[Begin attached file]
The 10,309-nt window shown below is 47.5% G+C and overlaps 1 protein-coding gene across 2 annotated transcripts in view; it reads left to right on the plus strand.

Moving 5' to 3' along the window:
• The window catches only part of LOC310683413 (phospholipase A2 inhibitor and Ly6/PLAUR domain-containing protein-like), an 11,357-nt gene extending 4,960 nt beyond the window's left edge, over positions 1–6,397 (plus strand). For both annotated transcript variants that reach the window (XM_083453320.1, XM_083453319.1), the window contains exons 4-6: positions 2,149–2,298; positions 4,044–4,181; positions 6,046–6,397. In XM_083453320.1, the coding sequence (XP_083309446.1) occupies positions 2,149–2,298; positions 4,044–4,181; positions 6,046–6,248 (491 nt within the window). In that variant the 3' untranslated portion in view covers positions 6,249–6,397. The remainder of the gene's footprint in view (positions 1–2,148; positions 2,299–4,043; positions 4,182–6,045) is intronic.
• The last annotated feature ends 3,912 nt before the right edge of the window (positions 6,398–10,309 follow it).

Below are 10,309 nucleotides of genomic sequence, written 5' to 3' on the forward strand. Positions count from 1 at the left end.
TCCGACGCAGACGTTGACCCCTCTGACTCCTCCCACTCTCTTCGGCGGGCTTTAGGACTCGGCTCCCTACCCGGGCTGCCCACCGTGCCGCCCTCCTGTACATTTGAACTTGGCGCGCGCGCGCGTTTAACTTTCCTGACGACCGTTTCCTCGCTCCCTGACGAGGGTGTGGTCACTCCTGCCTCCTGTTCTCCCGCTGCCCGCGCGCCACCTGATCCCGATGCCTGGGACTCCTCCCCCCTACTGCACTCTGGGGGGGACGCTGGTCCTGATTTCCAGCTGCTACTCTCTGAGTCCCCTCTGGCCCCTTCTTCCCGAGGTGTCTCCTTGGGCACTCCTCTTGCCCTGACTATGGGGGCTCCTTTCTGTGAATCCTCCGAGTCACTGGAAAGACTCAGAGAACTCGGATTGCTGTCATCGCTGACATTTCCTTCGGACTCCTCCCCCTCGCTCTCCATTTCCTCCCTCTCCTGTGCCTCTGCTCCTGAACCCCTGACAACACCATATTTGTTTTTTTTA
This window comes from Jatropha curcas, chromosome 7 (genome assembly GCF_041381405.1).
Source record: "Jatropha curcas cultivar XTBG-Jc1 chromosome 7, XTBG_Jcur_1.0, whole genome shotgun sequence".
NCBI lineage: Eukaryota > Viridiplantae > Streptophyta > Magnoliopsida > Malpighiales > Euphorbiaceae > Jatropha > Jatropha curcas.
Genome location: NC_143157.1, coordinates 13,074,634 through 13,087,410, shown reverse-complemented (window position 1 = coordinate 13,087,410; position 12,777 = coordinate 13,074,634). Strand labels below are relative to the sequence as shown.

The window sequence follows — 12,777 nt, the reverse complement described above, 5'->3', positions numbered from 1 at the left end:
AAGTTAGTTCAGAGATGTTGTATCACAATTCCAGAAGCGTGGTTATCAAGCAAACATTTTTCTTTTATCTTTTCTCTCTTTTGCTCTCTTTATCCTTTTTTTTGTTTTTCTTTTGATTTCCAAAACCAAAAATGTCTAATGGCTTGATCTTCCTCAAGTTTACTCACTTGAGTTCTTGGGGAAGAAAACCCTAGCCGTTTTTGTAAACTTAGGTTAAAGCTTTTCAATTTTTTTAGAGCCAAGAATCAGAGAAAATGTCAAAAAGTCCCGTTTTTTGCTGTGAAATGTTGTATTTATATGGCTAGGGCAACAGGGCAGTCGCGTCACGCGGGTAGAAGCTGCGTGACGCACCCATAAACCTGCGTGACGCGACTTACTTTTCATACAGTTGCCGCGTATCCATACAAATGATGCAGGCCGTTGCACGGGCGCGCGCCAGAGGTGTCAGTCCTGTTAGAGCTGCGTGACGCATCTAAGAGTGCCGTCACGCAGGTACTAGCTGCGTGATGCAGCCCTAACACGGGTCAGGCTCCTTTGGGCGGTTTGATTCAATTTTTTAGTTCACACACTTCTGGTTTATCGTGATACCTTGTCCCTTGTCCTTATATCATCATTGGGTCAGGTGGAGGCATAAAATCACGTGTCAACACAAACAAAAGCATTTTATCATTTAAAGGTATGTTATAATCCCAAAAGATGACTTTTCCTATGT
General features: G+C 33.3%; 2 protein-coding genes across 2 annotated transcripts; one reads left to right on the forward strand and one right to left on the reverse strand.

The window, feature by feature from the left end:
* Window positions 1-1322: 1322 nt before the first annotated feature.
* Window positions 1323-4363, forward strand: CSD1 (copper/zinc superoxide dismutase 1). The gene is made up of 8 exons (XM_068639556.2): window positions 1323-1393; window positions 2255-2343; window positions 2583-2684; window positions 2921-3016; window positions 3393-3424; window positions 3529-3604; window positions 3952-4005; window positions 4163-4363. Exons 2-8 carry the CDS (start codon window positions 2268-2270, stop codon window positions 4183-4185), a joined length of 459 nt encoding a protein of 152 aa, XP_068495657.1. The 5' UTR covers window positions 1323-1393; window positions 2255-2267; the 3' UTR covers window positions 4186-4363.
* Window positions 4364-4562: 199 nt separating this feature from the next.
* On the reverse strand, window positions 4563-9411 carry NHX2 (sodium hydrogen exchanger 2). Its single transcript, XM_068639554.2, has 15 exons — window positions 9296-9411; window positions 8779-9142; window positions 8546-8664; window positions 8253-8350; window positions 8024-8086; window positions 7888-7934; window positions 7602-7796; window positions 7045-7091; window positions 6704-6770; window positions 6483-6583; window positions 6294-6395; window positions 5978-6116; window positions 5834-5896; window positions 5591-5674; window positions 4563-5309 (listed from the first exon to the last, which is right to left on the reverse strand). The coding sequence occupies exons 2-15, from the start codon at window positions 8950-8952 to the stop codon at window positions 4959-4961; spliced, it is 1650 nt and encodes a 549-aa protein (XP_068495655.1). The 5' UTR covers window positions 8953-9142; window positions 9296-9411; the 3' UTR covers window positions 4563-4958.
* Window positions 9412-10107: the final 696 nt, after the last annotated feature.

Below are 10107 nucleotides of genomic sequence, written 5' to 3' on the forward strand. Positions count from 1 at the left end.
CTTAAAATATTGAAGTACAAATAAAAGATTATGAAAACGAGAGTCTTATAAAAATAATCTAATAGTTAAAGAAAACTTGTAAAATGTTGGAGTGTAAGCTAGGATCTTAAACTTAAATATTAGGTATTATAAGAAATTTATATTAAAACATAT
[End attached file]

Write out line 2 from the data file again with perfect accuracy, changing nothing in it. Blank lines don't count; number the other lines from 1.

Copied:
Moving 5' to 3' along the window: